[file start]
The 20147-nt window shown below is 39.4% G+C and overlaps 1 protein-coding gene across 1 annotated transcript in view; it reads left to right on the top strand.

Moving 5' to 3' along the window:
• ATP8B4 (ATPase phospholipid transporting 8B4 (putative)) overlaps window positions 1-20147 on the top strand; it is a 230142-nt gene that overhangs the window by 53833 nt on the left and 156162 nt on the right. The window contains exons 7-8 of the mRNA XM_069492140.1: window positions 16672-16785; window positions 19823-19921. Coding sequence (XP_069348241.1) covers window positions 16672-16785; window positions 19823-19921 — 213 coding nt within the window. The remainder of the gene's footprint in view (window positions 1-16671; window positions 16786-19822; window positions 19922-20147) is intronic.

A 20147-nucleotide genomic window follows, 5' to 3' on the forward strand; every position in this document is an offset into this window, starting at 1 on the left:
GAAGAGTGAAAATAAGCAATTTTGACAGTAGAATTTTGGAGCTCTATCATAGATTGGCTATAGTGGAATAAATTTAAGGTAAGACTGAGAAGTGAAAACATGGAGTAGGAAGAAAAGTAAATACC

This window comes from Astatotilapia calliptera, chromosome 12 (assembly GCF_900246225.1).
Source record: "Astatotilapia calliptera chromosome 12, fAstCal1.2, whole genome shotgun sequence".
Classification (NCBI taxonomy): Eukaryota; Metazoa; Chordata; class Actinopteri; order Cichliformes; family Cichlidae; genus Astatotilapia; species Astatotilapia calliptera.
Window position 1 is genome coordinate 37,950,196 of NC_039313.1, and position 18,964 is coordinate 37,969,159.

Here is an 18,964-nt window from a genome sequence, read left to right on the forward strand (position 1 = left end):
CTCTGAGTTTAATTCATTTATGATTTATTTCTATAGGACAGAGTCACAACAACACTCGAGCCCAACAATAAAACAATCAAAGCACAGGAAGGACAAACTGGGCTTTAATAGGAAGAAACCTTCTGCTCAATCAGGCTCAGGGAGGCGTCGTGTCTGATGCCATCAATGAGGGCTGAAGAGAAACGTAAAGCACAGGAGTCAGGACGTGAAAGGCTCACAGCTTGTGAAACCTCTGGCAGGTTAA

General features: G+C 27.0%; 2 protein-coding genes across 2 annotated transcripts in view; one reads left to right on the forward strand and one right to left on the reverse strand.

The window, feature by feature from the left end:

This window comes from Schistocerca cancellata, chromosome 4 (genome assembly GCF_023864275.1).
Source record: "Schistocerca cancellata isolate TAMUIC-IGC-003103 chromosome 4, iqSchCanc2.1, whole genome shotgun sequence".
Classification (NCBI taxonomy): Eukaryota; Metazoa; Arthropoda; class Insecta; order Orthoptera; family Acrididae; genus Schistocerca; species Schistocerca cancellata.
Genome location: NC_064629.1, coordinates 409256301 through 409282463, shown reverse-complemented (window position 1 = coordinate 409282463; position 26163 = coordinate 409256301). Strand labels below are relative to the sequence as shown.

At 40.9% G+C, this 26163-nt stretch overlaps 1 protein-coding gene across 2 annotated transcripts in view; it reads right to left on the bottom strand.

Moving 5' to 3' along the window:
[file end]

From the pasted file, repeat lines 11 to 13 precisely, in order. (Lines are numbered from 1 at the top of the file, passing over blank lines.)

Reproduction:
CTCTGAGTTTAATTCATTTATGATTTATTTCTATAGGACAGAGTCACAACAACACTCGAGCCCAACAATAAAACAATCAAAGCACAGGAAGGACAAACTGGGCTTTAATAGGAAGAAACCTTCTGCTCAATCAGGCTCAGGGAGGCGTCGTGTCTGATGCCATCAATGAGGGCTGAAGAGAAACGTAAAGCACAGGAGTCAGGACGTGAAAGGCTCACAGCTTGTGAAACCTCTGGCAGGTTAA

General features: G+C 27.0%; 2 protein-coding genes across 2 annotated transcripts in view; one reads left to right on the forward strand and one right to left on the reverse strand.

The window, feature by feature from the left end: